Game developer/publisher Valve is currently working on Defense of the Ancients 2.
“Valve’s approach to Dota 2” — according to GameInformer.com — “is unusual in that the gameplay itself is remaining almost entirely untouched.”
And yet much will be new and different — very, very different, in ways that intrigue me:
Valve is upgrading Steamworks (the company’s backend technologies for matchmaking and other gameplay and community-related things) to allow them to create in-game rewards for participating in the Dota 2 community. The idea is to have everything a player does in or out of game tie back into their online identity. Like the improvements to Source, the Steamworks upgrades will be available to third-party developers who choose to use Valve’s tools when Dota 2 launches in 2011.
At a basic level, posting useful feedback or participating in constructive discussions on the forums will contribute to your standing in the community in a visible way. Valve doesn’t have the specifics on how this will work nailed down yet. Will you get points that contribute to a visible ranking, like a Gamerscore? Will your posts need to be recommended by other community members to count for anything? What counts as a constructive discussion? These questions are all being actively explored at the moment. Valve assures us that the designers have a slew of awesome ideas for how to implement rewards in a way that’s visible to the rest of the community, but there are no details to announce yet. “When we talk about this identity that exists inside and outside the game, we don’t think we’re anywhere near it with what exists on Steam right now,” Johnson admits.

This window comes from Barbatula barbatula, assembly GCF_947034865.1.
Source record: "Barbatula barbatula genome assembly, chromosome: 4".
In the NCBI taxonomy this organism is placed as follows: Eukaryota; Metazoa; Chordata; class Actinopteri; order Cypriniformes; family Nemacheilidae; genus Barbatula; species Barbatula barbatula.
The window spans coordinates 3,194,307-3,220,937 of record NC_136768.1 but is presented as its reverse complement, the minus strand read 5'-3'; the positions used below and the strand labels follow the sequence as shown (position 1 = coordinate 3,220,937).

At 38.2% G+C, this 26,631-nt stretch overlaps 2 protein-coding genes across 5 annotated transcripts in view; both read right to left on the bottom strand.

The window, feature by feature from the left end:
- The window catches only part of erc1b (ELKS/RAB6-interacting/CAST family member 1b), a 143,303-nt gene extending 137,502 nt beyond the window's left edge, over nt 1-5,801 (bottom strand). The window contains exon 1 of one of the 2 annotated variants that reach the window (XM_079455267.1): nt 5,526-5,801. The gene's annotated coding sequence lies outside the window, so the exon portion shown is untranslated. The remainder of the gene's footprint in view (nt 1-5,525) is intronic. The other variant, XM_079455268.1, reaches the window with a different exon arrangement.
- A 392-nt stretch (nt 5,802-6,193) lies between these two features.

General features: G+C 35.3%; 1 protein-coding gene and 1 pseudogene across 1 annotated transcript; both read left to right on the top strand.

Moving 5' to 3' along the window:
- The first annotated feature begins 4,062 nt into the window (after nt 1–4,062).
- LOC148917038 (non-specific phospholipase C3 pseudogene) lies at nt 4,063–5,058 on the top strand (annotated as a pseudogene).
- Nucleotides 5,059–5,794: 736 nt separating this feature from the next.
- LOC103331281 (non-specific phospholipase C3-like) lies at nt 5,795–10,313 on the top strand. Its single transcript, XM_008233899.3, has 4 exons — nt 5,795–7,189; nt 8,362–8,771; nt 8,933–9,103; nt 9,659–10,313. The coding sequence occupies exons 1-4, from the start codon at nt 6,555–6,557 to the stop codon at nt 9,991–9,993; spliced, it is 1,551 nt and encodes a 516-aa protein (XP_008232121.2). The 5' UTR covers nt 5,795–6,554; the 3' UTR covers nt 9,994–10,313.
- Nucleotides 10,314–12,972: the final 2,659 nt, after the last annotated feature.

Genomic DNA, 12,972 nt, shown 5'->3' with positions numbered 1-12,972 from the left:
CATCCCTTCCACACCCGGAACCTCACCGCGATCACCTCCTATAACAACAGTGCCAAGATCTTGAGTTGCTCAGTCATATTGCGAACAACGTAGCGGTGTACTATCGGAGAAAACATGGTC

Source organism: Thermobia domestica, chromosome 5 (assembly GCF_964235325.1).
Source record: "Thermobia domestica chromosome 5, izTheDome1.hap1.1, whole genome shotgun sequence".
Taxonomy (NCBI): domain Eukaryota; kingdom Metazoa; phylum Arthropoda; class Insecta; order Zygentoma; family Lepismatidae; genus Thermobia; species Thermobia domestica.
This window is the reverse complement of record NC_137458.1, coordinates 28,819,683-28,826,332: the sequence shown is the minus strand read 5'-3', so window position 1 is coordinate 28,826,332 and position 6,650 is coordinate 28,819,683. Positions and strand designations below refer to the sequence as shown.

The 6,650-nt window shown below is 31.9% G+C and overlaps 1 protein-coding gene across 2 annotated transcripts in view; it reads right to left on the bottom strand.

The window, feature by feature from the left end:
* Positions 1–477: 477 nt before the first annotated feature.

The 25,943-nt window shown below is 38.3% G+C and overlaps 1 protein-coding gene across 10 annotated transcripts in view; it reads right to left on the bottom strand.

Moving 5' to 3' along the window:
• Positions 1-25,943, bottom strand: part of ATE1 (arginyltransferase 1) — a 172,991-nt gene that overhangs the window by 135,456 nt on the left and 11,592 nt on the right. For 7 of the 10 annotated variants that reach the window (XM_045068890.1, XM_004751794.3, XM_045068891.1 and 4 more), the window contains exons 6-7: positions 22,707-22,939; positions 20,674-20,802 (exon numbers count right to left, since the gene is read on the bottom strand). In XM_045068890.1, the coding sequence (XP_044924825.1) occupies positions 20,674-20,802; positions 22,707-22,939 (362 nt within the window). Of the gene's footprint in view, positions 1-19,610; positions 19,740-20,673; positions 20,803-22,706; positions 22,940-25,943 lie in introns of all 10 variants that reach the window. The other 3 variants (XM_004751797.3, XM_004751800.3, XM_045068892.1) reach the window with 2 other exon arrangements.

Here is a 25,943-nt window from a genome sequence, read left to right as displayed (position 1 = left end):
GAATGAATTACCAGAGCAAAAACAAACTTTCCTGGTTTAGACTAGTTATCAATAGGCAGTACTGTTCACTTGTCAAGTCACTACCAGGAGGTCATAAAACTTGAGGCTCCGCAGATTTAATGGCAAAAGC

If this was just about getting points for posting comments, though, we wouldn’t waste your time by telling you about it. Dota 2 goes much farther than that. Everything from unlocking new skins for your favorite hero to getting a unique title for writing a strategy guide is on the table. Valve has ambitious plans (for which, again, there are no specifics to share) to host everything themselves and provide the best framework for the community to interact with each other. The idea is to reduce the social friction inherent in having to dig around a bunch of different fansites and wikis to find what you’re looking for.
Ultimately, two things will make Dota 2 stand out: the coaching system and interactive guides ….
— Adam Biessener @GameInformer.com
In-game rewards for community participation? Coaching system? Interactive guides?
Count me in!